Assessing the vulnerability of emerging Asia to external demand shocks: the role of China
The paper assesses the vulnerability of China to external shocks via the indirect negative effect of a slow-down in exports on domestic demand for investment. In the last decade China has increased its dependence on external demand, particularly from the advanced countries; at the same time it has become a primary destination market for goods produced in the rest of emerging Asia. Since 2001 investment expenditures have represented a key driver of Chinese GDP growth; as a very large share of activity in the manufacturing sector is export oriented, we expect fixed capital investment in this sector to be highly related to exports. Overcoming serious shortcomings in available data, we estimate an investment equation for the period 1993-2006 and find an elasticity of investment to exports in the manufacturing sector in the range between 0.9 and 1. Taking into account the dominant contribution of capital accumulation to Chinese GDP growth, we conclude that the growth effects of an external demand shock could become significant when taking into account the domestic investment channel.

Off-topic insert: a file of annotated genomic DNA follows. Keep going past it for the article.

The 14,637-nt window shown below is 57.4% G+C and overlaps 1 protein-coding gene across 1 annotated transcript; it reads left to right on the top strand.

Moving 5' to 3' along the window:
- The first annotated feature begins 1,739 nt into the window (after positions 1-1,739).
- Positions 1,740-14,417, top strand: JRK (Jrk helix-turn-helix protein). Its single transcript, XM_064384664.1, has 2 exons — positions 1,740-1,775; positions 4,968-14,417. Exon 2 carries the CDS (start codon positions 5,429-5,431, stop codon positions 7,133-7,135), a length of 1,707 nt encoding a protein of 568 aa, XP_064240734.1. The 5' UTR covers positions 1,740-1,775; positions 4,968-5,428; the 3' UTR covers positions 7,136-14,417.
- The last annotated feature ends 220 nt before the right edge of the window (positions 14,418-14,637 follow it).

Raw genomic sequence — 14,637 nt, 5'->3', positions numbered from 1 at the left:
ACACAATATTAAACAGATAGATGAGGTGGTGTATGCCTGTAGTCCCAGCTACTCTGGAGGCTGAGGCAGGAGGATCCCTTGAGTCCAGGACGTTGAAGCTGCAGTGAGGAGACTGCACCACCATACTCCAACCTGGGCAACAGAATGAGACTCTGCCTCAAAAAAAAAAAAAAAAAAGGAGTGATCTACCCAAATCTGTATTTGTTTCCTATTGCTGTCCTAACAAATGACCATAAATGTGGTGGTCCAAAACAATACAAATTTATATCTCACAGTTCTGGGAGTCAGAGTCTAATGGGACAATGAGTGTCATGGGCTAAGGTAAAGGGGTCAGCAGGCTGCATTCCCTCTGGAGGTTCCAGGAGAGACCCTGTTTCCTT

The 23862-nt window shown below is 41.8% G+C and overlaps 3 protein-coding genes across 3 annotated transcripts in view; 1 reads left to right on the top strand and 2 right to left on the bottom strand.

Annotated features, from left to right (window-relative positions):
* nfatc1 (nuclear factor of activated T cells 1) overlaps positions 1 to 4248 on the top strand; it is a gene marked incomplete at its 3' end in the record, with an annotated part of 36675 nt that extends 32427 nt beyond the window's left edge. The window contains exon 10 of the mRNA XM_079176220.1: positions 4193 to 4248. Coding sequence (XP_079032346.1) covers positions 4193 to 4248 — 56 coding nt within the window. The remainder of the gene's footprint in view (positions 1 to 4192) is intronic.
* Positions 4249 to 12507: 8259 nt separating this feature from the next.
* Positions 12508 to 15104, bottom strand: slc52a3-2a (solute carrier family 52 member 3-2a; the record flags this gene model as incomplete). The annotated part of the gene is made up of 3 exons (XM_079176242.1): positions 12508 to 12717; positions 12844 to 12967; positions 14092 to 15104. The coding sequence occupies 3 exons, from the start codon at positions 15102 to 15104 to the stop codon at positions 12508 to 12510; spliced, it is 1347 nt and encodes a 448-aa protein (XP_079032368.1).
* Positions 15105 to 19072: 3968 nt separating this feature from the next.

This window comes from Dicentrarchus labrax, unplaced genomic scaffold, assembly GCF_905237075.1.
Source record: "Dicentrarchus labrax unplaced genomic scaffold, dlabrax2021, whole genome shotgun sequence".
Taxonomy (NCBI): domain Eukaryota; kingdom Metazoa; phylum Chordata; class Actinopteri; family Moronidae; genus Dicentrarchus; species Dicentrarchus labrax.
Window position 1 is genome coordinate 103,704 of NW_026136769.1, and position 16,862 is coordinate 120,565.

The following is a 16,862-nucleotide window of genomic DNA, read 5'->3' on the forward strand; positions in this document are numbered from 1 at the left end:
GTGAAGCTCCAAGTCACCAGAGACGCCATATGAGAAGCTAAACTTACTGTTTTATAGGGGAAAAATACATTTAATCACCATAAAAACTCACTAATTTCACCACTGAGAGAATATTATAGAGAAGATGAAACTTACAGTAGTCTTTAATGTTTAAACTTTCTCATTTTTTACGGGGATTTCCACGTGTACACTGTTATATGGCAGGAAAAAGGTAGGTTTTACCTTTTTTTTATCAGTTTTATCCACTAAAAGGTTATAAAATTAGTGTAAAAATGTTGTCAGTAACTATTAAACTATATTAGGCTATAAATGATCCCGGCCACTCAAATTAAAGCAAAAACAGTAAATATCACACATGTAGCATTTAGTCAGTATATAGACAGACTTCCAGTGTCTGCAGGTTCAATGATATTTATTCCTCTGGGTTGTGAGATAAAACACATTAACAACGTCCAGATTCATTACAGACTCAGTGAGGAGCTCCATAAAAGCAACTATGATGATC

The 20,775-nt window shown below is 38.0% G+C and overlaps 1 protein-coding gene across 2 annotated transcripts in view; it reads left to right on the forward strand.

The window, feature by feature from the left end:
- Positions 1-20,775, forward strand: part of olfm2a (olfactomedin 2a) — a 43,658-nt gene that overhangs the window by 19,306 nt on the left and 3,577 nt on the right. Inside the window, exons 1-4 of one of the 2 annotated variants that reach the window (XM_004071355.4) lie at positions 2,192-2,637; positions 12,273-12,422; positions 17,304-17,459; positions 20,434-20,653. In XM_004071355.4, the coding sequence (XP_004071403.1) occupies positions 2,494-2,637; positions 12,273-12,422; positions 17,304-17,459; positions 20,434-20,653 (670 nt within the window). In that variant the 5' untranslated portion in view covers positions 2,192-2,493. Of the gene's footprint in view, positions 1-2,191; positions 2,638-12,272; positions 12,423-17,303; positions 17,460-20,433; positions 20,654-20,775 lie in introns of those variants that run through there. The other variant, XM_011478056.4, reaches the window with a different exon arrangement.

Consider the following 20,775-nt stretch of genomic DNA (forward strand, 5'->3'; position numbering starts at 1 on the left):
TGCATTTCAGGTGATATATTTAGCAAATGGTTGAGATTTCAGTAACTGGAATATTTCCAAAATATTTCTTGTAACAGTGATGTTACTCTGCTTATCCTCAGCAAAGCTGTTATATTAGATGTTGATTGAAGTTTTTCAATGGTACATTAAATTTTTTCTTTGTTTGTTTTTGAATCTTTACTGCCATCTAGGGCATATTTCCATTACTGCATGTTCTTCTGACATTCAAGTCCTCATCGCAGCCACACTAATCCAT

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- Vansteenkiste, Isabel & Dées, Stéphane, 2007. "The transmission of US cyclical developments to the rest of the world," Working Paper Series 798, European Central Bank.
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